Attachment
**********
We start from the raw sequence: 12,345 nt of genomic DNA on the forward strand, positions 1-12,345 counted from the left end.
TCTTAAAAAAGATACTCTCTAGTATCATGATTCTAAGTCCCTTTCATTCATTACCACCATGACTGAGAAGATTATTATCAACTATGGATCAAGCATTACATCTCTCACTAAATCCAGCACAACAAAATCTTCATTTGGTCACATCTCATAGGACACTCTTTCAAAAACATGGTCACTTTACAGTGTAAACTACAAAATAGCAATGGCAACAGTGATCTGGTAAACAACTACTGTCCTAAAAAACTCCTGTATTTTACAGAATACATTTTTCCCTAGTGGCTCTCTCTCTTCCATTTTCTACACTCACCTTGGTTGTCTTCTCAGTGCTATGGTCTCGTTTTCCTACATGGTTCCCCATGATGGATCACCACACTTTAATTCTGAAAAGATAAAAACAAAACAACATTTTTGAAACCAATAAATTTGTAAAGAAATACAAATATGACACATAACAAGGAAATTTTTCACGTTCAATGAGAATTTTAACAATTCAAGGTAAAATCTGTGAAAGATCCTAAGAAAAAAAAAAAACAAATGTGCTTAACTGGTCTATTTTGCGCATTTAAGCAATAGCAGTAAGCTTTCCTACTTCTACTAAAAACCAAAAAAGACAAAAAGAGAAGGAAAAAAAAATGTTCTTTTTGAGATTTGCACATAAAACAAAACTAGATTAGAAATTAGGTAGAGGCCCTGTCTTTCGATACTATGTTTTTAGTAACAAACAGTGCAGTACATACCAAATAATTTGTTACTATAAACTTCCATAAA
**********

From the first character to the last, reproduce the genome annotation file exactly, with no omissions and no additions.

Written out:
We start from the raw sequence: 12,345 nt of genomic DNA on the forward strand, positions 1-12,345 counted from the left end.
TCTTAAAAAAGATACTCTCTAGTATCATGATTCTAAGTCCCTTTCATTCATTACCACCATGACTGAGAAGATTATTATCAACTATGGATCAAGCATTACATCTCTCACTAAATCCAGCACAACAAAATCTTCATTTGGTCACATCTCATAGGACACTCTTTCAAAAACATGGTCACTTTACAGTGTAAACTACAAAATAGCAATGGCAACAGTGATCTGGTAAACAACTACTGTCCTAAAAAACTCCTGTATTTTACAGAATACATTTTTCCCTAGTGGCTCTCTCTCTTCCATTTTCTACACTCACCTTGGTTGTCTTCTCAGTGCTATGGTCTCGTTTTCCTACATGGTTCCCCATGATGGATCACCACACTTTAATTCTGAAAAGATAAAAACAAAACAACATTTTTGAAACCAATAAATTTGTAAAGAAATACAAATATGACACATAACAAGGAAATTTTTCACGTTCAATGAGAATTTTAACAATTCAAGGTAAAATCTGTGAAAGATCCTAAGAAAAAAAAAAAACAAATGTGCTTAACTGGTCTATTTTGCGCATTTAAGCAATAGCAGTAAGCTTTCCTACTTCTACTAAAAACCAAAAAAGACAAAAAGAGAAGGAAAAAAAAATGTTCTTTTTGAGATTTGCACATAAAACAAAACTAGATTAGAAATTAGGTAGAGGCCCTGTCTTTCGATACTATGTTTTTAGTAACAAACAGTGCAGTACATACCAAATAATTTGTTACTATAAACTTCCATAAA